Mosaic, forecasting a "gradual" pace in fertilizer market recovery, realised long-standing investor speculation of a dividend despite, unveiling a smaller-than-expected drop in profits.
The fertilizer group - the world's top producer of finished phosphate nutrients, and a major potash producer – said that "as a reflection of our commitment to investors to maintain a strong financial position" it was cutting its annual dividend payout to $0.60 a share, from $1.10 a share last time.
The reduction - the prospect of which had been a topic of notable market debate, particularly after cuts by rival PotashCorp last year - came as Mosaic unveiled a plunge of 92% to $12.0m in earnings for the October-to-December quarter.
However, while the headline result equated to earnings of a modest $0.03 a share, this included one-off costs, such as those on foreign currency hedging and on a pensions revamp.
Without those, the result came in at $0.26 a share, ahead of the underlying $0.13 a share that Wall Street had expected.
Mosaic highlighted the "lower phosphate and potash prices", which have forced the group, like many peers, into cutbacks, notably in potash capacity.
However, the group flagged a "focus on cost and capital controls" which had, in potash seen it "closing high-cost facilities and aggressively managing costs" – a factor which Jo O'Rourke, the Mosaic chief executive, said "bode well for our [potash] business in 2017 and beyond".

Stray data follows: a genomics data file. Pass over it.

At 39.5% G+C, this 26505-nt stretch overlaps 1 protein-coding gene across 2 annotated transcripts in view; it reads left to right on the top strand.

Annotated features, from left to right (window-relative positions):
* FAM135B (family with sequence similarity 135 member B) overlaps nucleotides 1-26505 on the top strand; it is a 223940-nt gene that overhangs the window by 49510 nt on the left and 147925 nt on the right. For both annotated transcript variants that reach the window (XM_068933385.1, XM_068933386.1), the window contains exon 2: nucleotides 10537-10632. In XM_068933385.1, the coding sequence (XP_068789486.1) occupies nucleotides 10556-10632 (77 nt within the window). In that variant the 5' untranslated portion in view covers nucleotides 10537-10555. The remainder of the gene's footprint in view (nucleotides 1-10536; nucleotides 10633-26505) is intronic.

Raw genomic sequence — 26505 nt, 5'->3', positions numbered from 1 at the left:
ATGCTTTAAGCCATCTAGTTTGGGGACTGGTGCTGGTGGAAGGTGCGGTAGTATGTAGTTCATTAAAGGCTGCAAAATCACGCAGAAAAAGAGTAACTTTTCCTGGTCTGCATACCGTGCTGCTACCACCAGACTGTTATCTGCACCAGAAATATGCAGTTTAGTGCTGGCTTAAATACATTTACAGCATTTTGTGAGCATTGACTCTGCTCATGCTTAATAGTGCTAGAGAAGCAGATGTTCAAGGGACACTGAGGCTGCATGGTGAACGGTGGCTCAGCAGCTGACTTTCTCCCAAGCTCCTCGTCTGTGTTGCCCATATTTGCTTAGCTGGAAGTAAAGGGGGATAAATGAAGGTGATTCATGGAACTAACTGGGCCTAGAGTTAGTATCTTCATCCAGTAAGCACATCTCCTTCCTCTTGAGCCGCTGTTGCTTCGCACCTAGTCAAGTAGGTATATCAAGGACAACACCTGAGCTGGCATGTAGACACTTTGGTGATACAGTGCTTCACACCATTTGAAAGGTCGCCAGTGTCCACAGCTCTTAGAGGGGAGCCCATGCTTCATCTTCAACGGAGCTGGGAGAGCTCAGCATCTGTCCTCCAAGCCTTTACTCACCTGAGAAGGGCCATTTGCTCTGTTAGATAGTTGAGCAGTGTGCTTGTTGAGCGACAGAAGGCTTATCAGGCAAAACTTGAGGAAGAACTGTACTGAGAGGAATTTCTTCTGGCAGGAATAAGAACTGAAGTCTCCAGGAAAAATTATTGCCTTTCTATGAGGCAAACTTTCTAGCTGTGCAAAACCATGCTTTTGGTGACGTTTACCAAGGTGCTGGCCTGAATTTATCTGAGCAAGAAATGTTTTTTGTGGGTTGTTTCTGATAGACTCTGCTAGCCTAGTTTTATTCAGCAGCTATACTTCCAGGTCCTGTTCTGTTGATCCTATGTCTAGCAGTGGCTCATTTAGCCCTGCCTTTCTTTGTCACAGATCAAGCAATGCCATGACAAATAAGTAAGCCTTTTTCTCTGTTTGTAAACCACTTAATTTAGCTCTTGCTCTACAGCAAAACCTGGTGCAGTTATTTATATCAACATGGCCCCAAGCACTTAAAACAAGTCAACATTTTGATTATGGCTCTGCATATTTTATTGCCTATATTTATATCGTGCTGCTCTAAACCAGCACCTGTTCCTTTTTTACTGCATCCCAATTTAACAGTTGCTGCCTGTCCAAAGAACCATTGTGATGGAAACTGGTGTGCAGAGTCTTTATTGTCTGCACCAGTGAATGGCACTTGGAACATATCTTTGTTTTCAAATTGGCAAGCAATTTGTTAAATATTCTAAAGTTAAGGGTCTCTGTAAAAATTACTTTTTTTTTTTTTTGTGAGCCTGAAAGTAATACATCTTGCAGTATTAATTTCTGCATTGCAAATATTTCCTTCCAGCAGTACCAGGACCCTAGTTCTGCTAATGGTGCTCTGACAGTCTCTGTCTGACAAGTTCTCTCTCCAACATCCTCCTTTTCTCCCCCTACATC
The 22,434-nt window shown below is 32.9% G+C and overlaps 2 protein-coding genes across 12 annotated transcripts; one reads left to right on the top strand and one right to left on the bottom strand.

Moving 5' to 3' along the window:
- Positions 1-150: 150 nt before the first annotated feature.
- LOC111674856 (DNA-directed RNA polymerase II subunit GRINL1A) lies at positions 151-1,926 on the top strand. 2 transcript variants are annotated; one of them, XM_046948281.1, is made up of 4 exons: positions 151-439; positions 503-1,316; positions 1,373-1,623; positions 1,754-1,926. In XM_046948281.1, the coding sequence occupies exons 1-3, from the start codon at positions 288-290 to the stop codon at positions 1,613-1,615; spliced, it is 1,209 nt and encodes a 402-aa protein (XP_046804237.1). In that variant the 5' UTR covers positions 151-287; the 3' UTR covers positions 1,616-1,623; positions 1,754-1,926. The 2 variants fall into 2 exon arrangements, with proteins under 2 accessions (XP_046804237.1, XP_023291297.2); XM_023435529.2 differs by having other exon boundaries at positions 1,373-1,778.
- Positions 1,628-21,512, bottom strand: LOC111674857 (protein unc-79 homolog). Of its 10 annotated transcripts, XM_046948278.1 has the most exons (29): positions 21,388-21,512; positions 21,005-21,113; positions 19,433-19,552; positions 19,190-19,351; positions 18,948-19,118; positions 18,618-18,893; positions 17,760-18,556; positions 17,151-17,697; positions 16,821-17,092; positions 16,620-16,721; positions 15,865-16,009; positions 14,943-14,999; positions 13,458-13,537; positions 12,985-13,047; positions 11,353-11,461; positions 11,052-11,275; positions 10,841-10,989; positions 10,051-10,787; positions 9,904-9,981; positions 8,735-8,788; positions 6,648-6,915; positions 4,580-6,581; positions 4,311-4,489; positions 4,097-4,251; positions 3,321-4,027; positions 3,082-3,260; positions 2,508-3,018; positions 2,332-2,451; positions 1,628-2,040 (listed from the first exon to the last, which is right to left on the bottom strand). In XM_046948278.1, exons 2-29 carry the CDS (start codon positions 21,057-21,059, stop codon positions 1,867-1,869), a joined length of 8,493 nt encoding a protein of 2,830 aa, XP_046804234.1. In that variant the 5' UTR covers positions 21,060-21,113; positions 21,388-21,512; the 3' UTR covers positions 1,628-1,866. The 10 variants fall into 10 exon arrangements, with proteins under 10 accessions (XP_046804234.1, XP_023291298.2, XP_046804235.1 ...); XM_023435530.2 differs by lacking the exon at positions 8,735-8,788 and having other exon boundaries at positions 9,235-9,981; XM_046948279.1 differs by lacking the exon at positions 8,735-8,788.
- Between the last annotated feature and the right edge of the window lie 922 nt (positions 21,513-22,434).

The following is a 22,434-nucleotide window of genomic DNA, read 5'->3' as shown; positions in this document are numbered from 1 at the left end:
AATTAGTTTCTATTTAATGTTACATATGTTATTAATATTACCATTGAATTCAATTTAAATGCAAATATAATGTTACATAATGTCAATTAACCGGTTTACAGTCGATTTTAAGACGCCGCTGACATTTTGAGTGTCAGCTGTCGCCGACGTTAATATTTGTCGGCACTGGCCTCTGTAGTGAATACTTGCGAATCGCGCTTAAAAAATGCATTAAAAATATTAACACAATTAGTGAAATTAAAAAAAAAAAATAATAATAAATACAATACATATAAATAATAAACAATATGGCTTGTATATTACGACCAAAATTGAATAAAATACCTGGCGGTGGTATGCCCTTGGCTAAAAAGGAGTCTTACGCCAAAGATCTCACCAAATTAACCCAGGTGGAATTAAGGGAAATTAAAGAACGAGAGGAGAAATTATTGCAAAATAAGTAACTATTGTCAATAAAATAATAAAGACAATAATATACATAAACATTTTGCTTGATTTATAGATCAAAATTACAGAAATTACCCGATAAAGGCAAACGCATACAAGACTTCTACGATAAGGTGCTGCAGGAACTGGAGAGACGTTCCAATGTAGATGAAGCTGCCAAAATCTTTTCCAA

Indeed, with cash costs at its potash mines in Canada at $74 per tonne, the lowest since 2007, Mosaic said it was poised to become the lowest cost producer in the country, which is with Russia a key origin for world supplies.
In phosphates, it highlighted that an industry restructuring - "especially in China", where industry woes were underlined separately by PotashCorp - had "helped stabilise producer margins".
Still, while flagging "strong market demand" for both potash and phosphates, and saying it was "optimistic heading into 2017", Mosaic capped expectations over market recovery.
"While we are confident the market bottom is behind us, the pace of improvement is expected to be gradual," Mr O'Rourke said.
In potash, the group achieved an average sale price of $169 a tonne in the October-to-December period – a recovery of 3.4% on the value the previous quarter, but still down 33% year on year.
For diammonium phosphate (Dap), the average sales price of $317 a tonne in the October-to-December period was down by 2.8% quarter on quarter and by 23% year on year.
The group foresaw scope for recovery in its sales prices in the first three months of 2017, forecasting an average value of $165-180 a tonne for potash sales, and $315-335 a tonne for phosphates.
Potash sales volumes were seen recovering sharply too, to 2.15m-1.3m tonnes too, from the 1.5m tonnes reported for the January-to-March period of 2016.
Potash sales volumes for the full 2017 were forecast at 8.0m-8.75m tonnes, up from 7.78m tonnes achieved in 2016.
For phosphates, 2017 sales volumes were seen coming in at 9.5m-10.25m tonnes, compared with 9.52m tonnes reported for last year.
By Mike Verdin